New Gaming Compact Amendment May Help Remove Offensive Mascots in Michigan Schools

Published January 4, 2017

LANSING, MICHIGAN – A new provision within what is called the Second Amendment to the Tribal-State Gaming Compact between the Nottawaseppi Huron Band of the Potawatomi and the State of Michigan will designate revenue sharing funds the newly established Native American Heritage Fund.

Beginning with revenue sharing payments due in early 2017, the Second Amendment revises the section providing for the payment of revenue sharing payments to the State by allocating a portion (up to $500,000 per year) of State revenue sharing payments to the fund. Use of funds deposited in the Michigan Native American Heritage Fund will be managed by a board consisting of: two (2) persons appointed by the Tribe, two (2) persons appointed by the Governor, and the Director of the Michigan Department of Civil Rights or his/her designee. The Board will award funds to local governments and public and private schools, colleges and universities to defray the costs of projects that promote positive relationships with and understanding of the history and role of Michigan’s Indian tribes and Native Americans in the state.

Projects can include covering the cost associated with schools replacing or revising mascots or imagery that might be considered offensive to Native Americans with more culturally appropriate representations or new mascots/logos.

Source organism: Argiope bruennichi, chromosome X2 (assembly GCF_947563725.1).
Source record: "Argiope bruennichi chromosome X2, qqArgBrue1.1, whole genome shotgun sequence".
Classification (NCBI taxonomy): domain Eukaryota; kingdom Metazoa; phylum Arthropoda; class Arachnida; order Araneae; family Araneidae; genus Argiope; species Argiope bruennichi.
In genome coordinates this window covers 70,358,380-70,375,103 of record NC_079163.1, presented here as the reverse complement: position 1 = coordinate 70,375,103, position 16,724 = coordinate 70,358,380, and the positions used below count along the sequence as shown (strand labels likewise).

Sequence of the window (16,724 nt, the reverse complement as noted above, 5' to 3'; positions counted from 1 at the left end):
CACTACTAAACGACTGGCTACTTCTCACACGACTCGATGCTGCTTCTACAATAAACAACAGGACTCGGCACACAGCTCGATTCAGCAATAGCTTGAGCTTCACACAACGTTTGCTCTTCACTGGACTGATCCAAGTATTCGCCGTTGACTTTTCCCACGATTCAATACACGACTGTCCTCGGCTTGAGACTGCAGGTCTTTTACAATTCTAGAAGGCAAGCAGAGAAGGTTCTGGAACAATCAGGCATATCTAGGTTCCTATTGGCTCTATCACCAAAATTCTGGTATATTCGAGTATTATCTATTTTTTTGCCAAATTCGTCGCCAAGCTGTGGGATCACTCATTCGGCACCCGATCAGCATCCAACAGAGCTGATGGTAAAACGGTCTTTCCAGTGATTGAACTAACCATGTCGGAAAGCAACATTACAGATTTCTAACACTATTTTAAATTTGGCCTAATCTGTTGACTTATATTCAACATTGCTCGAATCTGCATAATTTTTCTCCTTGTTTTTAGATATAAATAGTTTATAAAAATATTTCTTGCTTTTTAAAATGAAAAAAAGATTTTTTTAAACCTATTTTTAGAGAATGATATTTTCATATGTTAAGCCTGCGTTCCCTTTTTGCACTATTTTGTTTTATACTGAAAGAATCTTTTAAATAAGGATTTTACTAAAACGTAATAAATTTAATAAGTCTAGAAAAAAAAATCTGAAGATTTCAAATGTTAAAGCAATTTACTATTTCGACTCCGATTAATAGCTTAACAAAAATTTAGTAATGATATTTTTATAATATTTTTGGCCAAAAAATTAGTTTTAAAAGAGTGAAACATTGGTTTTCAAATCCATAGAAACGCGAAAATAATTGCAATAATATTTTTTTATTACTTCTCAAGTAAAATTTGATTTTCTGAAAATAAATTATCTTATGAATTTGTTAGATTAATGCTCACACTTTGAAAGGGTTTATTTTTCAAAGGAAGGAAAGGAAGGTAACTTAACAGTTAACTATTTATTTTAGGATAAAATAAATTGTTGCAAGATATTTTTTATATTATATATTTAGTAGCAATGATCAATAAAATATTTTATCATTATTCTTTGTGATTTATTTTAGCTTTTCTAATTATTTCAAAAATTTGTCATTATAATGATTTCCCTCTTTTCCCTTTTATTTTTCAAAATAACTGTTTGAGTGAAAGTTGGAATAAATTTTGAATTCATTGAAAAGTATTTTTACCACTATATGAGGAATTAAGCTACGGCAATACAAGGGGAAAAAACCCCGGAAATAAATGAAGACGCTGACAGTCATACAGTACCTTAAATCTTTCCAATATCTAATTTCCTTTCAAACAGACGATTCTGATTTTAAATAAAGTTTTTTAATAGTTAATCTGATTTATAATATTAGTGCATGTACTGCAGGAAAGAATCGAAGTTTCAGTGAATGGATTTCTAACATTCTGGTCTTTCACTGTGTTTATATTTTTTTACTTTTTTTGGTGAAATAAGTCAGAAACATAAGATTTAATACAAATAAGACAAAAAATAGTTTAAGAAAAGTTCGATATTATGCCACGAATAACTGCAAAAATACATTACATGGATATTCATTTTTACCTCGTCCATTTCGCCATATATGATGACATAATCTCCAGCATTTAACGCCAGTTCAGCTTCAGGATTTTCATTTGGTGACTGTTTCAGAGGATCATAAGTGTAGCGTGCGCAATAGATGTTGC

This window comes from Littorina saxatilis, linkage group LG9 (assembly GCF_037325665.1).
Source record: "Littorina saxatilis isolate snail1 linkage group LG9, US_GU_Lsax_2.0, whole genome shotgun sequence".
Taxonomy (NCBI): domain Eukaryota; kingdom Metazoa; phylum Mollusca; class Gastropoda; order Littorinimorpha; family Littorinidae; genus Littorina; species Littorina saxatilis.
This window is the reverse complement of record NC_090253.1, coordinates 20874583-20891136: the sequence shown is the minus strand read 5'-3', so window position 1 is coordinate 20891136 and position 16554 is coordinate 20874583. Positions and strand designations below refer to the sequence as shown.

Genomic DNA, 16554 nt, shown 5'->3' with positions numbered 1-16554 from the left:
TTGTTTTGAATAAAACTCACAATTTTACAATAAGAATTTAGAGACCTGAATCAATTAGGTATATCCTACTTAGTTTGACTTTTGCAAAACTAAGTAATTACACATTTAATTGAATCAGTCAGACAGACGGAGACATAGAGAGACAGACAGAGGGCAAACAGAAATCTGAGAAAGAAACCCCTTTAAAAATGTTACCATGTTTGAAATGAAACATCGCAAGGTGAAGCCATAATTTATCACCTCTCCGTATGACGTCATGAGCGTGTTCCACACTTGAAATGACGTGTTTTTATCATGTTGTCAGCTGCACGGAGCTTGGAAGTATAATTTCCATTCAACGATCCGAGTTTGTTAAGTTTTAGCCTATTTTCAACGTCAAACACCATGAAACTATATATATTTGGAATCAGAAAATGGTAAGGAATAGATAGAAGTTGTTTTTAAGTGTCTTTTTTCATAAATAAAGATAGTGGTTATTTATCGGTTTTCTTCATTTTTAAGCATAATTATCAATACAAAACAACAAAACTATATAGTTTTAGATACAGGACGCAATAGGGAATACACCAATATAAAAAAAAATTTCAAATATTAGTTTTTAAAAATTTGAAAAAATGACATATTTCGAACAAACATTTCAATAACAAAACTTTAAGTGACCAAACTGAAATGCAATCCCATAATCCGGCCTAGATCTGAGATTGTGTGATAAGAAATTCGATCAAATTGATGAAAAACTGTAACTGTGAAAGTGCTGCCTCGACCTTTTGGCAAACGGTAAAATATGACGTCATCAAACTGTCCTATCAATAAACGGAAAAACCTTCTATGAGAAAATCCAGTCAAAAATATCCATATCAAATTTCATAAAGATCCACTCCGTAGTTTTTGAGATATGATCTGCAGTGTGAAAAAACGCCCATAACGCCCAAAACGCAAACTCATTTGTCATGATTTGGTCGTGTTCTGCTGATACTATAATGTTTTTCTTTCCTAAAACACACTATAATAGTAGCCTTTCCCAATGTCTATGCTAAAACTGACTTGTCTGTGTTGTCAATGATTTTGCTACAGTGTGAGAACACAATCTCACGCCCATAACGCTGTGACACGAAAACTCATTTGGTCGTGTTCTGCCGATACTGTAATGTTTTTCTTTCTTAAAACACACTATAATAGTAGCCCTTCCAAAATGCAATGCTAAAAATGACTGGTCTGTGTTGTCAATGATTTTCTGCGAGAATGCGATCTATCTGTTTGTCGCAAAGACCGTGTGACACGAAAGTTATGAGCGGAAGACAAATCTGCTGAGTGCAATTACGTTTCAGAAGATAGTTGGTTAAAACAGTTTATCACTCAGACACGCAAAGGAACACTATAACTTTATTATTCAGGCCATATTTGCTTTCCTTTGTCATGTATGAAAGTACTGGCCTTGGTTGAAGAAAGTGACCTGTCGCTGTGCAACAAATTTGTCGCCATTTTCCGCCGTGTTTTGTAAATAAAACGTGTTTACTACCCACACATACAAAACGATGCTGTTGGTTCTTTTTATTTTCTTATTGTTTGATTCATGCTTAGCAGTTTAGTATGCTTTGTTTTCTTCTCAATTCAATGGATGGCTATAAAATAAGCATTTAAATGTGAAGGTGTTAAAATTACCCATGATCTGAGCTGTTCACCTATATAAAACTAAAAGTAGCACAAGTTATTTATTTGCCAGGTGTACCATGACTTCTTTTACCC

The Second Amendment, which was agreed to by the parties in August, 2016, was approved by the United States Department of the Interior’s Office of Indian Gaming Management by publication in the Federal Register on Monday, December 12, 2016.

“This fund demonstrates our commitment to providing Michigan schools, colleges and universities with the funds needed to improve curricula and resources related to Native American issues and mascot revisions,” said NHBP Tribal Chair Jamie Stuck. “We understand that schools often don’t have funds available for these types of projects and we are dedicated to removing that obstacle.”

“I greatly appreciate the productive government-to-government relationship that the State of Michigan enjoys with the Nottawaseppi Huron Band of the Potawatomi,” said Governor Rick Snyder. “I’m proud that this Second Amendment to the Tribal-State Gaming Compact will provide opportunities for additional partnerships between the tribe, state, and schools to promote the rich history and contributions of the first Michiganders and our mutual citizens.”

Other Amendments also revise the guidelines for distribution of local revenue sharing funds to permit the FireKeepers Local Revenue Sharing Board to award funds to eligible units of local government to cover eligible costs before incurring those costs and to enter into multi-year funding commitments with eligible units of government.

This change will permit local governments to receive commitments to cover costs associated with road, sewer or other infrastructure improvements that are needed due to increased demands associated with FireKeepers Casino Hotel’s operations. It will also provide local governments with budget relief by allocating funds that can be included in future fiscal year budgets where costs related to FireKeepers Casino Hotel are known in advance.

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This BBSNews article was syndicated from Native News Online, and written by Native News Online Staff. Read the original article here.